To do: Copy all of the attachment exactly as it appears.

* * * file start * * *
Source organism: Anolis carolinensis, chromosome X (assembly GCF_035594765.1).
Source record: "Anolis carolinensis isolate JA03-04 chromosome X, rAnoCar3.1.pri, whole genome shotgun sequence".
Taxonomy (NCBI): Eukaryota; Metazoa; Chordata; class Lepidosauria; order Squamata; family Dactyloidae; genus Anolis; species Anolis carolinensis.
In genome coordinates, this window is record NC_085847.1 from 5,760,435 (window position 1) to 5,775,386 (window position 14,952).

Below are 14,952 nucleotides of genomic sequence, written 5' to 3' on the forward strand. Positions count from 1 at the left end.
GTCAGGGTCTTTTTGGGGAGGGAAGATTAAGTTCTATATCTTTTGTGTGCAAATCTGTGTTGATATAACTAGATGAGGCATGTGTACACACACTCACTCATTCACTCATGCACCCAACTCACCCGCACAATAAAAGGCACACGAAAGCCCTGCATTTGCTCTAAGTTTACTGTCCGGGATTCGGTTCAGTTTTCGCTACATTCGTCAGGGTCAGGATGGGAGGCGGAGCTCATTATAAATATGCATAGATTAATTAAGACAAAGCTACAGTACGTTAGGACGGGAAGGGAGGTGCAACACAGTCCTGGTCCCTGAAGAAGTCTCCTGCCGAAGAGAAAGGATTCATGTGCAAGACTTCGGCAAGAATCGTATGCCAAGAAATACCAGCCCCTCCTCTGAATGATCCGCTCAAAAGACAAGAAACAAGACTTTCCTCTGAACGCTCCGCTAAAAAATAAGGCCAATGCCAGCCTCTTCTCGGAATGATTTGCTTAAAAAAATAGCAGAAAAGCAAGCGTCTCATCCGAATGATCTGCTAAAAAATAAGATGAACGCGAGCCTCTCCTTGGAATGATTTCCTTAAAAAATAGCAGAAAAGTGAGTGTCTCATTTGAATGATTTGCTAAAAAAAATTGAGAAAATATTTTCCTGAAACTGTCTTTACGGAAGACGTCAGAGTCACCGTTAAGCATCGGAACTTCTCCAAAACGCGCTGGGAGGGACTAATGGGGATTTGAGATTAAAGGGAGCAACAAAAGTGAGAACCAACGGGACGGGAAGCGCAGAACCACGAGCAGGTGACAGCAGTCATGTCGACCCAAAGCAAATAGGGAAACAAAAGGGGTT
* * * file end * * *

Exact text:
Source organism: Anolis carolinensis, chromosome X (assembly GCF_035594765.1).
Source record: "Anolis carolinensis isolate JA03-04 chromosome X, rAnoCar3.1.pri, whole genome shotgun sequence".
Taxonomy (NCBI): Eukaryota; Metazoa; Chordata; class Lepidosauria; order Squamata; family Dactyloidae; genus Anolis; species Anolis carolinensis.
In genome coordinates, this window is record NC_085847.1 from 5,760,435 (window position 1) to 5,775,386 (window position 14,952).

Below are 14,952 nucleotides of genomic sequence, written 5' to 3' on the forward strand. Positions count from 1 at the left end.
GTCAGGGTCTTTTTGGGGAGGGAAGATTAAGTTCTATATCTTTTGTGTGCAAATCTGTGTTGATATAACTAGATGAGGCATGTGTACACACACTCACTCATTCACTCATGCACCCAACTCACCCGCACAATAAAAGGCACACGAAAGCCCTGCATTTGCTCTAAGTTTACTGTCCGGGATTCGGTTCAGTTTTCGCTACATTCGTCAGGGTCAGGATGGGAGGCGGAGCTCATTATAAATATGCATAGATTAATTAAGACAAAGCTACAGTACGTTAGGACGGGAAGGGAGGTGCAACACAGTCCTGGTCCCTGAAGAAGTCTCCTGCCGAAGAGAAAGGATTCATGTGCAAGACTTCGGCAAGAATCGTATGCCAAGAAATACCAGCCCCTCCTCTGAATGATCCGCTCAAAAGACAAGAAACAAGACTTTCCTCTGAACGCTCCGCTAAAAAATAAGGCCAATGCCAGCCTCTTCTCGGAATGATTTGCTTAAAAAAATAGCAGAAAAGCAAGCGTCTCATCCGAATGATCTGCTAAAAAATAAGATGAACGCGAGCCTCTCCTTGGAATGATTTCCTTAAAAAATAGCAGAAAAGTGAGTGTCTCATTTGAATGATTTGCTAAAAAAAATTGAGAAAATATTTTCCTGAAACTGTCTTTACGGAAGACGTCAGAGTCACCGTTAAGCATCGGAACTTCTCCAAAACGCGCTGGGAGGGACTAATGGGGATTTGAGATTAAAGGGAGCAACAAAAGTGAGAACCAACGGGACGGGAAGCGCAGAACCACGAGCAGGTGACAGCAGTCATGTCGACCCAAAGCAAATAGGGAAACAAAAGGGGTT